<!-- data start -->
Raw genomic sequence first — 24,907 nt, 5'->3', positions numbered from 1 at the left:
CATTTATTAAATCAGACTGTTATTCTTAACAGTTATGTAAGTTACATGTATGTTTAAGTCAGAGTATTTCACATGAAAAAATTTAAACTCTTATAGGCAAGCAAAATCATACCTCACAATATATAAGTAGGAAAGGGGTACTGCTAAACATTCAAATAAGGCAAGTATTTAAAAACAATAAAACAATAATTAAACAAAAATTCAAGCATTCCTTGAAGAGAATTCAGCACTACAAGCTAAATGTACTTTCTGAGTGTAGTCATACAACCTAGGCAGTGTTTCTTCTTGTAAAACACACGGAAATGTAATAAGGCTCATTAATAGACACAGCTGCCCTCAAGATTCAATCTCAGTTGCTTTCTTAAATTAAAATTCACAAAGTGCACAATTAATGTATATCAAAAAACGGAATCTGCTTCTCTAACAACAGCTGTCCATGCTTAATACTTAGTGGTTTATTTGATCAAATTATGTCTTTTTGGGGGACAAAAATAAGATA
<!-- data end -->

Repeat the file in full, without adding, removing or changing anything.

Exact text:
Raw genomic sequence first — 24,907 nt, 5'->3', positions numbered from 1 at the left:
CATTTATTAAATCAGACTGTTATTCTTAACAGTTATGTAAGTTACATGTATGTTTAAGTCAGAGTATTTCACATGAAAAAATTTAAACTCTTATAGGCAAGCAAAATCATACCTCACAATATATAAGTAGGAAAGGGGTACTGCTAAACATTCAAATAAGGCAAGTATTTAAAAACAATAAAACAATAATTAAACAAAAATTCAAGCATTCCTTGAAGAGAATTCAGCACTACAAGCTAAATGTACTTTCTGAGTGTAGTCATACAACCTAGGCAGTGTTTCTTCTTGTAAAACACACGGAAATGTAATAAGGCTCATTAATAGACACAGCTGCCCTCAAGATTCAATCTCAGTTGCTTTCTTAAATTAAAATTCACAAAGTGCACAATTAATGTATATCAAAAAACGGAATCTGCTTCTCTAACAACAGCTGTCCATGCTTAATACTTAGTGGTTTATTTGATCAAATTATGTCTTTTTGGGGGACAAAAATAAGATA